sharing in governance of extractive industries
Jonas is the first Executive Director of the EITI. He established the EITI International Secretariat in Oslo. The International Secretariat supports the implementation of the EITI across the world. Prior to the EITI, governments and companies did not regularly disclose revenues. Since its inception, USD 2.4 trillion has been disclosed by EITI countries along with other information about the governance of the whole extractives sector in over 50 countries.
Fredrik Reinfeldt, EITI Chair said:
During Jonas’s tenure, the EITI has evolved from a niche coalition discussing experience with revenue transparency in less than a dozen countries, to the global Standard for good governance in the extractive sector, now implemented by over 50 countries. To deliver that by supporting such a diverse Board and a wider network of stakeholders, on such a range of complex technical and political issues, and on such few resources, is an amazing achievement. He has been a truly exceptional leader.
I am grateful to Jonas in so many ways. He has supported me in my role and for a decade done the near impossible task of steering a wildly diverse Board towards consensus whilst driving it forward. It has been a monumental task of skill, diplomacy and persistence. It has during my tenure as the EITI Chair been a pleasure to work with Jonas and the team. Under Jonas’ leadership, the International Secretariat has evolved into the critically important centre of the ever growing web of EITI stakeholders.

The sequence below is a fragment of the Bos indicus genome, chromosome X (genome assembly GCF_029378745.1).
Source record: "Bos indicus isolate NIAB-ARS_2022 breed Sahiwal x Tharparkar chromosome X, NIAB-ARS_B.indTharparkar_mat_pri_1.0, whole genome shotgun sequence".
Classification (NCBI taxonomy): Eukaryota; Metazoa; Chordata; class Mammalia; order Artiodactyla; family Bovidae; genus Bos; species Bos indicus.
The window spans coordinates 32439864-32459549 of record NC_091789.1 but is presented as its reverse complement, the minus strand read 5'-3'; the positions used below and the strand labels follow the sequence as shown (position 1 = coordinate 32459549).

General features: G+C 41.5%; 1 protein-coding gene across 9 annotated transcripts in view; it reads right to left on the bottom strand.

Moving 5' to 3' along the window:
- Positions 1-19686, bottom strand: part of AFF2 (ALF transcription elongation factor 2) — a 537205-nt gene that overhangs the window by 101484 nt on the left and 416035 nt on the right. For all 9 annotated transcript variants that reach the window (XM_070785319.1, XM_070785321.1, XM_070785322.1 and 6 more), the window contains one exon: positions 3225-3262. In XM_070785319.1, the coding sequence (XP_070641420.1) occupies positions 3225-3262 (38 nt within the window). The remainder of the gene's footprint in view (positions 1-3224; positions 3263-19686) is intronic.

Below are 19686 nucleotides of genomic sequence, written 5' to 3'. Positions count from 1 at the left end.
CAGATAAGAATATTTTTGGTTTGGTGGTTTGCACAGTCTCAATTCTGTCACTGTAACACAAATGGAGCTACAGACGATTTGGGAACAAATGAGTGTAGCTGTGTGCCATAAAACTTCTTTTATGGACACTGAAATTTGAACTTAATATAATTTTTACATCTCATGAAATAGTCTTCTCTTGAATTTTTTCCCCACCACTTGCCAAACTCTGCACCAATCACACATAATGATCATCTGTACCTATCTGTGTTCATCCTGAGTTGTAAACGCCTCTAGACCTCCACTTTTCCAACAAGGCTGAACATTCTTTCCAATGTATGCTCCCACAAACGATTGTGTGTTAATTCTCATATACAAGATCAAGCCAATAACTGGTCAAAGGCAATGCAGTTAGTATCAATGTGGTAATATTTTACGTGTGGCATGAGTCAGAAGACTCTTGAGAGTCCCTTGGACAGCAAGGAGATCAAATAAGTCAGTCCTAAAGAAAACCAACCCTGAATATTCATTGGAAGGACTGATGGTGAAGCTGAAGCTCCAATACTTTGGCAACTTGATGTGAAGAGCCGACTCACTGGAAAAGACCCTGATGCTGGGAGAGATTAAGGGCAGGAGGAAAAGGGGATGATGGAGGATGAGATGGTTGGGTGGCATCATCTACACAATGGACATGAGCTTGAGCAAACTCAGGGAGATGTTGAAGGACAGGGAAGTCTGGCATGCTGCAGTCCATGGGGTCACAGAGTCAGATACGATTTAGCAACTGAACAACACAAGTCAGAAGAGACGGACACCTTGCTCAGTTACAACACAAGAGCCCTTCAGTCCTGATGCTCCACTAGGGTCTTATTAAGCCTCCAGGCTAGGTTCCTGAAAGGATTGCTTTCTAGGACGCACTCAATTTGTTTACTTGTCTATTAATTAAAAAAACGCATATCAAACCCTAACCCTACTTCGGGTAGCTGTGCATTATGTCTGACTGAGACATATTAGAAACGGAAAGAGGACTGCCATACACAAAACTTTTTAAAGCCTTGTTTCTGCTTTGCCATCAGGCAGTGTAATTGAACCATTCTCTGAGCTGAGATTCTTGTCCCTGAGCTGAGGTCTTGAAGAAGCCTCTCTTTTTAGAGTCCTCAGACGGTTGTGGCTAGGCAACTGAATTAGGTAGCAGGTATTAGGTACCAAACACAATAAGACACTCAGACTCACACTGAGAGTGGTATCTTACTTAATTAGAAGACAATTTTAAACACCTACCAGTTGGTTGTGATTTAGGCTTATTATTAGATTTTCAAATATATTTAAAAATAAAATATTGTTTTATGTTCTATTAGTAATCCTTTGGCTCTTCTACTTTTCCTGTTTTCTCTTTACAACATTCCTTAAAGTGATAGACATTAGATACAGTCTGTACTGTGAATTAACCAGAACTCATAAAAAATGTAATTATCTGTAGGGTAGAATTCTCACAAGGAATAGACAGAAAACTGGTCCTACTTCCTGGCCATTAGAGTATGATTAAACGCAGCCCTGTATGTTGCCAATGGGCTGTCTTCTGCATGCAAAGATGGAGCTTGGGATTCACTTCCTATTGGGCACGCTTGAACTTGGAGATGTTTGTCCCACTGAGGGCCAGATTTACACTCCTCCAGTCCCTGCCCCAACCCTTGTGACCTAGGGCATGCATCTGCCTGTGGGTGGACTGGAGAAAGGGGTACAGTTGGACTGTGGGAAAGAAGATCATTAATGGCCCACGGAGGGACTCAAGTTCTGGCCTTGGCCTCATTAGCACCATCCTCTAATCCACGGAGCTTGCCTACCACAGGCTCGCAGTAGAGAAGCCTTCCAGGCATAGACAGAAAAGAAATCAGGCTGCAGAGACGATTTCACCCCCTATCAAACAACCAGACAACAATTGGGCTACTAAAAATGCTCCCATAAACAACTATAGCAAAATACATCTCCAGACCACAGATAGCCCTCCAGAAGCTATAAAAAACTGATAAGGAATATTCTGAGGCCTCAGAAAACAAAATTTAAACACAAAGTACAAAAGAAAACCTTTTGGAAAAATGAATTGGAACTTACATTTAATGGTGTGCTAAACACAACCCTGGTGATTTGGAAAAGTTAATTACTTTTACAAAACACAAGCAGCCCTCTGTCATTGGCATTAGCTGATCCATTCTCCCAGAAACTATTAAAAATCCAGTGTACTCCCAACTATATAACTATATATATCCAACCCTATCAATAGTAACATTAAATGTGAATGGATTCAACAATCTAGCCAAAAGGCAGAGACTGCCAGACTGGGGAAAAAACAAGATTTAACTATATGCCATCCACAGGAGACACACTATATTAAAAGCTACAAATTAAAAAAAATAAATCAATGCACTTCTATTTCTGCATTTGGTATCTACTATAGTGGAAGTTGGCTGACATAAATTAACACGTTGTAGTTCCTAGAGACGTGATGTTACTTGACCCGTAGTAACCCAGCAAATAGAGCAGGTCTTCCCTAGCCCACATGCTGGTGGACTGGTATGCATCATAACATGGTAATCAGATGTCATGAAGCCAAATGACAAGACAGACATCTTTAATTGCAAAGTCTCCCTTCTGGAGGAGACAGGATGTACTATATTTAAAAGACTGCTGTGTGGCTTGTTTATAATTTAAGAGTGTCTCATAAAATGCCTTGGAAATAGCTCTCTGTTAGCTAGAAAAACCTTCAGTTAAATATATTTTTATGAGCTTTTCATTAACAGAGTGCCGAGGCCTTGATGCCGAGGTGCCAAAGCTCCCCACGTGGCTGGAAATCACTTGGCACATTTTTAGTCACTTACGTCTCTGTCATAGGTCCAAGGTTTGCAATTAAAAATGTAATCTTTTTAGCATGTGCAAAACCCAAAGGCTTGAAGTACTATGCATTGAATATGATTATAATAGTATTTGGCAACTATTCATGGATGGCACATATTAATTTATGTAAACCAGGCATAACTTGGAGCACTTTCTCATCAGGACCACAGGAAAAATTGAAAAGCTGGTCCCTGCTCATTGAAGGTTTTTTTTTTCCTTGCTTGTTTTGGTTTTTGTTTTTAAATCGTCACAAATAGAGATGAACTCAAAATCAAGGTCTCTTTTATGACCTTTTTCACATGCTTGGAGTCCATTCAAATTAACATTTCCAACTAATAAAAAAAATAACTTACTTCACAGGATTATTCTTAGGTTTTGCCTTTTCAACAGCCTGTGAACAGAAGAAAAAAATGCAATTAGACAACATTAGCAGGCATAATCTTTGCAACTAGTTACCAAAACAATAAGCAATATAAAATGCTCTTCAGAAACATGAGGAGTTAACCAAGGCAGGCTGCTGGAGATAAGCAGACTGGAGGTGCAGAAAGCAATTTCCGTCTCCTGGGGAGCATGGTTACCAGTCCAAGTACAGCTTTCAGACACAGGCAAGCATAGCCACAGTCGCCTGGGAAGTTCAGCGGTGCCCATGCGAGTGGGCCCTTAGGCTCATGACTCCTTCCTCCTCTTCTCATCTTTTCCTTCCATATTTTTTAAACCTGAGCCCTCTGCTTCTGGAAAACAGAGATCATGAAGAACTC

On announcing that he is leaving Jonas said:
“It has been an extraordinary once in a lifetime privilege to be at the core of the EITI, this unique collaborative governance effort. The EITI has become the global governance standard in the extractive sector, for all its flaws and challenges. Laws have changed, tax and royalty deals have been made public, corruption has been revealed and avoided, and above all, trust has been built - we have come a long way together. The implementation of the EITI is vastly different today compared to only a couple of years ago. In some areas, such as contract disclosure and disaggregated revenue transparency, significant progress has been made. In other areas, such as ownership disclosure, commitments have been made but we are only at the start of the journey to ensure that they are acted upon in our 51 countries and beyond. The EITI has been a critical part of, and responded to, an urgent need for an end to secrecy cultures.
The EITI and all of its stakeholders have a lot further to go to make sure that we realise the vision of truly meaningful transparency, where governments’ management of their natural resources is open, and payments and other important information is made available in an accessible and timely way. There are enormous opportunities for the EITI in the years ahead. With urgency, we have a duty to contribute towards improved governance of the world’s natural resources.”
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